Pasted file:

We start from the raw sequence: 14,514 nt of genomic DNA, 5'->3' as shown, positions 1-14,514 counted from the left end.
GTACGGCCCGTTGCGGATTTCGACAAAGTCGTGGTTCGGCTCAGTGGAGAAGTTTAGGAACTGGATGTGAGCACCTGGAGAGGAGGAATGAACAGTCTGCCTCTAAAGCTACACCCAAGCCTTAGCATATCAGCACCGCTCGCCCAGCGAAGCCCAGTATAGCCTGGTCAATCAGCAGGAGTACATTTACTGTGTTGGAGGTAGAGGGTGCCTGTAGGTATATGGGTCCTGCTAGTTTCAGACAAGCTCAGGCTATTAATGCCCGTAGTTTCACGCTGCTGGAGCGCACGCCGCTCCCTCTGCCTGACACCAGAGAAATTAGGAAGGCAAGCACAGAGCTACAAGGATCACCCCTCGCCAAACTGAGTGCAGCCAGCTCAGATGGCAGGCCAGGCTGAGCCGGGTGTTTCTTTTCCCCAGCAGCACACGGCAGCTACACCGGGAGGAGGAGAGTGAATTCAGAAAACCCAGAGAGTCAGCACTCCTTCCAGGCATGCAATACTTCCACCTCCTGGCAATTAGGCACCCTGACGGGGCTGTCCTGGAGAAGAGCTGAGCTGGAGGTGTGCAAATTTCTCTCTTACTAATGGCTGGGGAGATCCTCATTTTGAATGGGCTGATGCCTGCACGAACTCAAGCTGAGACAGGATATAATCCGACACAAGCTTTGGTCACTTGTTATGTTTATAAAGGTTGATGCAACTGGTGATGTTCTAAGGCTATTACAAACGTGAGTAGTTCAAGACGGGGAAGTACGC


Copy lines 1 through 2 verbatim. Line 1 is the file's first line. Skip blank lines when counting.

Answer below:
We start from the raw sequence: 14,514 nt of genomic DNA, 5'->3' as shown, positions 1-14,514 counted from the left end.
GTACGGCCCGTTGCGGATTTCGACAAAGTCGTGGTTCGGCTCAGTGGAGAAGTTTAGGAACTGGATGTGAGCACCTGGAGAGGAGGAATGAACAGTCTGCCTCTAAAGCTACACCCAAGCCTTAGCATATCAGCACCGCTCGCCCAGCGAAGCCCAGTATAGCCTGGTCAATCAGCAGGAGTACATTTACTGTGTTGGAGGTAGAGGGTGCCTGTAGGTATATGGGTCCTGCTAGTTTCAGACAAGCTCAGGCTATTAATGCCCGTAGTTTCACGCTGCTGGAGCGCACGCCGCTCCCTCTGCCTGACACCAGAGAAATTAGGAAGGCAAGCACAGAGCTACAAGGATCACCCCTCGCCAAACTGAGTGCAGCCAGCTCAGATGGCAGGCCAGGCTGAGCCGGGTGTTTCTTTTCCCCAGCAGCACACGGCAGCTACACCGGGAGGAGGAGAGTGAATTCAGAAAACCCAGAGAGTCAGCACTCCTTCCAGGCATGCAATACTTCCACCTCCTGGCAATTAGGCACCCTGACGGGGCTGTCCTGGAGAAGAGCTGAGCTGGAGGTGTGCAAATTTCTCTCTTACTAATGGCTGGGGAGATCCTCATTTTGAATGGGCTGATGCCTGCACGAACTCAAGCTGAGACAGGATATAATCCGACACAAGCTTTGGTCACTTGTTATGTTTATAAAGGTTGATGCAACTGGTGATGTTCTAAGGCTATTACAAACGTGAGTAGTTCAAGACGGGGAAGTACGC